Guest Lecture 1: "Deep Learning Meets Channel Coding"

Date and place: 22. January 2020, 09:45 in room 20.30 SR -1.025 (UG)

Lecturer: Sebastian Cammerer, M.Sc., Universität Stuttgart

Abstract:

Artificial intelligence and machine learning are currently considered as the most important universal technology of our era, similar to electricity and the combustion engine; their applications now extend into almost every industry and research domain. Although researchers have tried to address communications-related problems with machine learning in the past, it did not have a fundamental impact on the way we design and implement communications systems today. At first glance, machine learning techniques do not appear to be a good match to physical layer problems, with 50 years of tremendous progress based on “classic” signal processing, communication and information theory, approaching close-to-optimal Shannon limit performance on many channels. However, when having a closer look it turns out that the graph representation of “modern” error correction codes can be interpreted as a neural network and, thus, allows to adapt existing deep learning techniques for the channel coding purpose – and, thereby, also insights from 50 years of “classical” channel coding may contribute to the deep learning domain expertise.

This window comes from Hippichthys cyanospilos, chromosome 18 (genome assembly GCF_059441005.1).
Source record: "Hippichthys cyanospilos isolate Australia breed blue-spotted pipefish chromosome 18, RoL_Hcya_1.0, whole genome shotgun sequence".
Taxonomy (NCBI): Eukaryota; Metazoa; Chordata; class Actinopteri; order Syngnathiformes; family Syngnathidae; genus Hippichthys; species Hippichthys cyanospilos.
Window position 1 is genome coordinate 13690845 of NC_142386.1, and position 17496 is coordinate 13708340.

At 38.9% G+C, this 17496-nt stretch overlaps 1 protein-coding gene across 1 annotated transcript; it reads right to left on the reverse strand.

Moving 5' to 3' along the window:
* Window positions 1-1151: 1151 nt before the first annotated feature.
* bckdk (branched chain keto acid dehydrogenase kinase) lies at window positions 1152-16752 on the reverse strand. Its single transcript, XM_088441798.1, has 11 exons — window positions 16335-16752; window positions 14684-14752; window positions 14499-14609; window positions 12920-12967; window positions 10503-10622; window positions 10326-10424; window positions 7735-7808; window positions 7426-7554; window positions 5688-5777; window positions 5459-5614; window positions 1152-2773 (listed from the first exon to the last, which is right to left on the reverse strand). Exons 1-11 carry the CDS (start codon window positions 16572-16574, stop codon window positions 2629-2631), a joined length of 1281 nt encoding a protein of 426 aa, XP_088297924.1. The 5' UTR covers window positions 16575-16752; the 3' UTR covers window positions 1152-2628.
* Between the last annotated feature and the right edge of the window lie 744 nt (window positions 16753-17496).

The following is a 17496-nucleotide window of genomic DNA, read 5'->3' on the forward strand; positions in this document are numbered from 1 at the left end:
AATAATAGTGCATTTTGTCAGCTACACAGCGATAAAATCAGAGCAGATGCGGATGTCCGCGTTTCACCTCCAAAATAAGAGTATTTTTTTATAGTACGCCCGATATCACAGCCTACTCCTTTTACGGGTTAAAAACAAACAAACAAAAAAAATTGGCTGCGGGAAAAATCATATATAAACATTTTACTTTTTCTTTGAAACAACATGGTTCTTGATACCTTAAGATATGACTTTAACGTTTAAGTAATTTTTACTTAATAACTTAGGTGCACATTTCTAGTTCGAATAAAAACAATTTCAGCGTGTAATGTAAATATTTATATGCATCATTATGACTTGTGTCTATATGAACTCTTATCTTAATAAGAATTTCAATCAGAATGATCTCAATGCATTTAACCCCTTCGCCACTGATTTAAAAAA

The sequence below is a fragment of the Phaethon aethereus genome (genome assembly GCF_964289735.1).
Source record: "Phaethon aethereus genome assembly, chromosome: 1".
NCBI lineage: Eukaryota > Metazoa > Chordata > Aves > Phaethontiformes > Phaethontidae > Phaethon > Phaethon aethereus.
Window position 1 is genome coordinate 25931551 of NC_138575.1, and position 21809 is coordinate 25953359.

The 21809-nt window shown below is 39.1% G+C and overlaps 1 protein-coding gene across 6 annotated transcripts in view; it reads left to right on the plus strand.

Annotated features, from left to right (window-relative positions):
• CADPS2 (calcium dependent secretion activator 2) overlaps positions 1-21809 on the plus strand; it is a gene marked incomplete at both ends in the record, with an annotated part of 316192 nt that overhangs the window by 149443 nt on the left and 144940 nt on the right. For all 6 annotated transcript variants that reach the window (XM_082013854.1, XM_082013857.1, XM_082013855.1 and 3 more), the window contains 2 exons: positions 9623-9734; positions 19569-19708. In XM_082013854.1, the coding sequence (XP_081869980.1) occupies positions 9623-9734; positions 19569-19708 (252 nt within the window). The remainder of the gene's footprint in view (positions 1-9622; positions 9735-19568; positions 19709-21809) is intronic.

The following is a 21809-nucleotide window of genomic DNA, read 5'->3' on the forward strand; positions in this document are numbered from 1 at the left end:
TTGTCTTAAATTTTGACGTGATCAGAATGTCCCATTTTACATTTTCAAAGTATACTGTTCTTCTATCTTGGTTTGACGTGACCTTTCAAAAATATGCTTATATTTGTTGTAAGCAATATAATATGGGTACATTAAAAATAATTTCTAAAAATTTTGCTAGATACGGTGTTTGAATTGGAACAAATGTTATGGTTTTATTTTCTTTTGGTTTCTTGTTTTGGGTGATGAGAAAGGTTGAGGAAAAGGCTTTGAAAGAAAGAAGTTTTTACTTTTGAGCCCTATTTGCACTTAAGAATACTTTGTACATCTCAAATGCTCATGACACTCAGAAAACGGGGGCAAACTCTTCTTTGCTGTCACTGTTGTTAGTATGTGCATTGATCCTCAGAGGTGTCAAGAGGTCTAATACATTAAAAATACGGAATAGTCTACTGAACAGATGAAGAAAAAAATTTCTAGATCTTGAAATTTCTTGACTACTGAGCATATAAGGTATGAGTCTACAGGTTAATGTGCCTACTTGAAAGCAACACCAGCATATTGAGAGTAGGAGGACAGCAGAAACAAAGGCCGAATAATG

The goal of this lecture is to provide an overview of the field of deep learning for channel coding starting with the naïve idea of replacing the whole decoder by trainable neural networks. As we will see, this data-driven design of new decoding algorithms is limited by exponential training complexity, namely the curse of dimensionality, and does not scale well towards practical code lengths. Thus, hierarchical net structures in combination with deterministic layers turn out to be much more efficient as will be shown by the example of trainable neural network polar decoders.